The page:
In the fast-paced field of web applications, containerization has become not only common but the preferred mode of packaging and delivering web applications. Containers allow us to package our applications and deploy them anywhere without having to reconfigure or adapt our applications to the deployment platform.
At the forefront of containerization is Docker, which is a tool that is used to package and run applications in containers that are platform agnostic. Serverless technology is also flourishing in this era of containerization and is proving to be the go-to option for developers when deploying their applications with more and more providers allowing users to deploy containerized software.
While building an application is important, making it available to the end-users is also a crucial part of the product. In this post, we will package a Django application using Docker and deploy it to Amazon's EC2.
What is EC2?
Amazon's Elastic Compute Cloud (EC2) is an offering that allows developers to provision and run their applications by creating instances of virtual machines in the cloud. EC2 also offers automatic scaling where resources are allocated based on the amount of traffic received.
Just like any other AWS offerings, EC2 can be easily integrated with the other Amazon services such as the Simple Queue Service (SQS), or Simple Storage Service (S3), among others.
EC2 has the following features:
- Instances: Virtual computing environments or servers that allow developers to run their applications. These instances can be configured in terms of memory, storage, computing power, and network resources to suit the current need or scenario.
- Amazon Machine Images (AMIs): Preconfigured templates that are used to create instances. They come with operating systems and preloaded software as required and are customizable.
- Instance Store Volumes: Used to store data temporarily. This data is deleted when the instance is terminated.
- Elastic Block Store (EBS) Volumes: Highly available and reliable storage volumes that are attached to instances for the purpose of persistently storing data. The data stored in EBS Volumes outlives the instances and multiple volumes can be mounted on an instance.
- Security Groups: Virtual firewalls that govern access to instances by specifying protocols, IP address ranges, and ports. This enables us to control and restrict traffic to our instances.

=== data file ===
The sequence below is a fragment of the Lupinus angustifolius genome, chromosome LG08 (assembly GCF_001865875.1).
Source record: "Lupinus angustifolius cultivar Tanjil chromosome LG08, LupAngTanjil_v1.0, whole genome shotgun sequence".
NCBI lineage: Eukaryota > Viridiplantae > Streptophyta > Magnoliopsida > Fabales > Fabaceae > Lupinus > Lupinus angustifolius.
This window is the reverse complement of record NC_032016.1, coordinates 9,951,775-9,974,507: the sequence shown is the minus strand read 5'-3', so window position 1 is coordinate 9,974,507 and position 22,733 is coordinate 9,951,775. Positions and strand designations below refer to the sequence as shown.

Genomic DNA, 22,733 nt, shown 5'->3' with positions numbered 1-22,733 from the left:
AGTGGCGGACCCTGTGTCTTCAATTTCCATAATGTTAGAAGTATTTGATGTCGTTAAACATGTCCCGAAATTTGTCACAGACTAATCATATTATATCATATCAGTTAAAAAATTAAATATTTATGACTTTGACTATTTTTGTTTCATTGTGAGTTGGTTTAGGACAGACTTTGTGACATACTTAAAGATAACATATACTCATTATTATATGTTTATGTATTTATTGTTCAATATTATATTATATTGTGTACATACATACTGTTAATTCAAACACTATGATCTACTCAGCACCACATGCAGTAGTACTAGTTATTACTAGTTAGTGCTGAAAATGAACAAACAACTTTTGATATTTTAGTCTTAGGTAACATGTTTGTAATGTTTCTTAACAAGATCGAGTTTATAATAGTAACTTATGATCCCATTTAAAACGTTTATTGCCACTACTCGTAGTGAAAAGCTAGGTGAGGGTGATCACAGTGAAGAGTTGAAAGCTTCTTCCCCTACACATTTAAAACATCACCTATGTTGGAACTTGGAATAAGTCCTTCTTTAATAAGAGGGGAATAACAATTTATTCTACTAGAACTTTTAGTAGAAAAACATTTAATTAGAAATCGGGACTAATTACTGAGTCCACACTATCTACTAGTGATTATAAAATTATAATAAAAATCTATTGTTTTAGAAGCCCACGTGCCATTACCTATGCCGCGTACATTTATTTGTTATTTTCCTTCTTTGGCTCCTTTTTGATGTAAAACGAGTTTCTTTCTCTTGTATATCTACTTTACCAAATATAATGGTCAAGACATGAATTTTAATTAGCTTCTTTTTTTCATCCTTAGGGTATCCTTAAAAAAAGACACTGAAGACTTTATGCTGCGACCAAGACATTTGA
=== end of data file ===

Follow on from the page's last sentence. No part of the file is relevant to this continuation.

These are but a few of the features of Amazon's Elastic Compute Cloud and more can be found in the documentation.
In this tutorial, we'll build a web application and deploy it to Amazon's EC2 service. To achieve that we need:
- An Amazon Web Services (AWS) account which will give us access to EC2. Through this link, you can sign up for the free tier which is sufficient for the work in this post.
- Python 3.6+, Pip, and Virtualenv installed in order to build our Django application.
- Docker will also be needed to package our application and easily run it in a container that is not only portable but can run anywhere Docker is installed.
Dockerizing a Django Application
We are going to start by building our simple Django application and containerizing it to allow us to easily deploy it. Let's start off with creating a folder for our project:
mkdir django_ec2 && cd $_
Then a virtual environment:
virtualev --python=python3 env --no-site-packages
Then, let's activate it and install Django:
source env/bin/activate pip install Django
A simple placeholder Django app will suffice. All we have to do to bootstrap the project is run
startproject command, which starts a basic project for the given directory name:
django-admin startproject django_ec2_project
Then, let's enter the project directory:
And start a lightweight development server:
python manage.py runserver
If all goes well, we should be able to view the following landing page when we access our application at
Before packaging our Django application, we need to allow traffic to all sources, which we can achieve by modifying the
ALLOWED_HOSTS setting in
# Add the asterisk in the empty list ALLOWED_HOSTS = ['*']
Note: It's not advisable to leave a wildcard in a production environment. Please use the domain of your own production site instead of it.
Since this is enough to be deployed, let us go ahead and containerize our application by adding a